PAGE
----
October 5, 2020 | News | No Comments
Newly released documents show that, in back-room talks, European officials assured ExxonMobil that the pending US-EU trade agreement would force the removal of regulatory “obstacles” worldwide, thus opening up even more countries to exploitation by the fossil fuel empire.
Heavily redacted documents pertaining to an October 2013 meeting, obtained by the Guardian and reported on Tuesday, reveal that then-trade commissioner Karel de Gucht met with two officials from ExxonMobil’s EU and U.S. divisions to address the benefits of the TransAtlantic Trade and Investment Partnership (TTIP).
As the Guardian notes, the meeting was held at a time when countries in South America and Africa were “tightening regulations on fossil fuel companies for the first time in a decade, despite ExxonMobil’s ambitions to open up shale gas fracking wells in North Africa, Asia and South America.”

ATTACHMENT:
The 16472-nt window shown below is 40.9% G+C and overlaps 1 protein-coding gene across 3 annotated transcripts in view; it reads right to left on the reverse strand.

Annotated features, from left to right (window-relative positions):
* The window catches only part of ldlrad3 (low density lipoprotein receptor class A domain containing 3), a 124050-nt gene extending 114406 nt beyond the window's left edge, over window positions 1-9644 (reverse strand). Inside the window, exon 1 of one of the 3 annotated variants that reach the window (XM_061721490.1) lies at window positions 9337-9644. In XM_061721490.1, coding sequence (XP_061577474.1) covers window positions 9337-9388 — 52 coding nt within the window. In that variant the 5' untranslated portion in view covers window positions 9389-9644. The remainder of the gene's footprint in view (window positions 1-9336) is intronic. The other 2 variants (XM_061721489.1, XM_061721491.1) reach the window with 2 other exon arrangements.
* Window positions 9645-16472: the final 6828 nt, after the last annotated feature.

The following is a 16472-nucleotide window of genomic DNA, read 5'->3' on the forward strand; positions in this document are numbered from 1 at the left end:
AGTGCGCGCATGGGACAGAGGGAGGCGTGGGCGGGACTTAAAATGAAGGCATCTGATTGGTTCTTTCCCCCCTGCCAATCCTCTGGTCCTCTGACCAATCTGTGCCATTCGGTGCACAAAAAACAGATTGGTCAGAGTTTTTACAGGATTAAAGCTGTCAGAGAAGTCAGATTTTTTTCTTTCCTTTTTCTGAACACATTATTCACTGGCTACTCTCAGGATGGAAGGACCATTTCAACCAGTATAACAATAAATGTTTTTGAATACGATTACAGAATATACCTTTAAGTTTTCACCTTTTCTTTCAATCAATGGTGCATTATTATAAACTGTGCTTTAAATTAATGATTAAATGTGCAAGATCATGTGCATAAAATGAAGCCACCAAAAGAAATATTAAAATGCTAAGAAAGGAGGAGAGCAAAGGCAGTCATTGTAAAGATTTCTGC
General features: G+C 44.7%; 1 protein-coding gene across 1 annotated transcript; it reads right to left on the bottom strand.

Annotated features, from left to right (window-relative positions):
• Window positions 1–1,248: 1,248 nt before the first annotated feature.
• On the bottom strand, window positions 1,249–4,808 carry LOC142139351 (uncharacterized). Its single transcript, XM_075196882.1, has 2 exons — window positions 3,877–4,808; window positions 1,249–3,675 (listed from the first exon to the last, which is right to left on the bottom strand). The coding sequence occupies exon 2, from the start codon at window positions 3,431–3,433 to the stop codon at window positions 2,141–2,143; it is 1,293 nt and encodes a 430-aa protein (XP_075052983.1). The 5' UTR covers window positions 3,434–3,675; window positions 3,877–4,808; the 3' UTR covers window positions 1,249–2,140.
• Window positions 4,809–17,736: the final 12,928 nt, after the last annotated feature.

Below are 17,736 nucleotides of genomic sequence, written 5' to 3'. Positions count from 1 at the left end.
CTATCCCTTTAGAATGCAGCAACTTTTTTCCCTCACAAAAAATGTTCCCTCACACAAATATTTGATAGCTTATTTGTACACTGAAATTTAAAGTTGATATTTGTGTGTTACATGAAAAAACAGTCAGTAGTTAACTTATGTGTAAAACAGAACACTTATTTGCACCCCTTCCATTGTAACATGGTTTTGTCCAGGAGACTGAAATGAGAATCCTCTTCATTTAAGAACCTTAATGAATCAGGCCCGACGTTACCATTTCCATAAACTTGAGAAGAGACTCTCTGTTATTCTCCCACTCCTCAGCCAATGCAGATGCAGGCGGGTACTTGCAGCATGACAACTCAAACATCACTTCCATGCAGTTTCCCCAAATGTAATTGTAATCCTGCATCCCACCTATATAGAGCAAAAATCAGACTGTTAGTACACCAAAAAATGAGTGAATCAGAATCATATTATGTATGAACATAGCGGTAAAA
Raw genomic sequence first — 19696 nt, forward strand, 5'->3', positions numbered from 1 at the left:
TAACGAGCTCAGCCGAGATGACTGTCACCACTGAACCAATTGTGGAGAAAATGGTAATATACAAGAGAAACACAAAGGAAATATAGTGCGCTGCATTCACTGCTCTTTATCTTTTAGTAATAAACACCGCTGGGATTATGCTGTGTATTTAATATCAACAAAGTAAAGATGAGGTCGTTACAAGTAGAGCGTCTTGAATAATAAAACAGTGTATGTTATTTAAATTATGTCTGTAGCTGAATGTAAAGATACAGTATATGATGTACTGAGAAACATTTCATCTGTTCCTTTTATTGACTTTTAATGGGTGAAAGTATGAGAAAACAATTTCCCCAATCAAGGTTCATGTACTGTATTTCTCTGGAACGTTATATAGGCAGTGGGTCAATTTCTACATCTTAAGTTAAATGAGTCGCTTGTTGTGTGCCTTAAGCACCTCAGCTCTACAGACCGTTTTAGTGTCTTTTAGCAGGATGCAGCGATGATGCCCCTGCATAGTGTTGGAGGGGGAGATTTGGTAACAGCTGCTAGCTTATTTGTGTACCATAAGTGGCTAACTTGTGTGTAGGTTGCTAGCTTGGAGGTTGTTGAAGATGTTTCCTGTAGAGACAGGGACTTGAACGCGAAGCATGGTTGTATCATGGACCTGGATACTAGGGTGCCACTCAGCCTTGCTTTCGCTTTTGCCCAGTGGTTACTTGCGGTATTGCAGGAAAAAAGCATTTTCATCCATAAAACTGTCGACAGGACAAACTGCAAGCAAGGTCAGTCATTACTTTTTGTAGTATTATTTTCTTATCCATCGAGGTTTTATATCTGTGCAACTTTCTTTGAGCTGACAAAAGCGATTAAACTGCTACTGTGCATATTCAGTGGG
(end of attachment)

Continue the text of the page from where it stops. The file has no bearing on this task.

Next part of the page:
A briefing paper summarizing the key points of meeting reportedly stated: “TTIP is perhaps more relevant as setting a precedent vis-a-vis third countries than governing trade and investment bilaterally…We think that this third country element is in the interest of the energy sector, and especially globally active companies like Shell or Exxonmobil. After all, companies like Shell or Exxonmobil face the same trade barriers when doing business in Africa, in Russia or in South America.”
Or, as Guardian reporter Arthur Neslen phrased it, the commission effectively told the oil giant “that once the trade deal was in place, other countries outside it would be progressively forced to adopt the same measures, making it easier for companies such as ExxonMobil to expand into their markets.”
SCROLL TO CONTINUE WITH CONTENT